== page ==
I find long draw to be very challenging. Having freshly drum-carded fiber helped a lot. It was very soft with a lot of air carded into it, instead of having been packed with a lot of other things and squished into a compact lump. It was very easy to draft. On the other hand, I'm a bit of a control freak and letting myself get into the more hands-off groove of long draw is rather tricky. It also drives me nuts that any inconsistency immediately shows up as LUMPS in your yarn.

Random Batts
Still, I managed to toss my ultra control-freak self out the window long enough to finish 110 yards of squishy yarn that probably rates somewhere between aran and bulky in thickness. If you number these batts from back to front, I spun numbers 1-2-4-6 into one single and 3-5-7 into the other (the purple I played with on the side with a tiny leftover of one of my two green singles). So the skein slowly shifts from a very pale ocean green to a deep teal with lots of play through the middle. I think it's going to knit up quite lovely, once I figure out what it ought to be!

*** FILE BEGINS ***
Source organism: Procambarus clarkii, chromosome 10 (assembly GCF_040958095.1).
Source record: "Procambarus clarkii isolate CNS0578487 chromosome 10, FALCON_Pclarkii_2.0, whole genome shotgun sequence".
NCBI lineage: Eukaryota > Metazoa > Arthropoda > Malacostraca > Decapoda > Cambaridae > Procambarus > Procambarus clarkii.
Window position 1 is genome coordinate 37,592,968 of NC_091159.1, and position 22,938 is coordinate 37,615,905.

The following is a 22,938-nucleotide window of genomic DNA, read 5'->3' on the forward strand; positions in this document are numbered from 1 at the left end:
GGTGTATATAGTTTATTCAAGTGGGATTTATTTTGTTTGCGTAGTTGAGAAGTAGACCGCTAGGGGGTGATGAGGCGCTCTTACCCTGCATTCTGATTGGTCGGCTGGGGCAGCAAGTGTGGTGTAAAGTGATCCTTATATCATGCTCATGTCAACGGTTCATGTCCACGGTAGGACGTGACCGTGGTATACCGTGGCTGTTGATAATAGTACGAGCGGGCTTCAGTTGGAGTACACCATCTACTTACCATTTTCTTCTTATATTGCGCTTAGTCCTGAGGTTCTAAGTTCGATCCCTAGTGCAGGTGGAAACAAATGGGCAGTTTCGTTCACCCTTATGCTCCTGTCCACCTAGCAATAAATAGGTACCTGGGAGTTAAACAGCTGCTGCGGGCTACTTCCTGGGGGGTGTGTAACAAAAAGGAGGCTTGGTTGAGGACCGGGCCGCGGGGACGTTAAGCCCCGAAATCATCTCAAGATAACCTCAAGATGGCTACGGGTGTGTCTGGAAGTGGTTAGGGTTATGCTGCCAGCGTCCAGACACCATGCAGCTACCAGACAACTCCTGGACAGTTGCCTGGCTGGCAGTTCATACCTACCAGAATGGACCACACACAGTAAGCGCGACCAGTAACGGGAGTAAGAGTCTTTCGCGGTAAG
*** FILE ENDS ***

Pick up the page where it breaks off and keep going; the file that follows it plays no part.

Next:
Wednesday, August 12, 2009

Sock Summit Loot

Support Spindle
Originally uploaded by Project Pictures
I did promise a loot post. I'm afraid it will be somewhat sparse. You see, I went to Sock Summit '09 with a very firm promise to myself. No. Sock. Yarn.

I know, it boggles the mind. No sock yarn at a sock knitting convention? But really, I have quite enough and there were plenty of other things to purchase.

One thing I wanted to find was a support spindle. I had MacGuyver'd myself a support spindle out of a bamboo skewer and a racquetball, and it worked quite well. But it was a bit unwieldy and after one day of marathon spinning (my "challenge" day for the Tour de Fleece), I blistered my fingertips.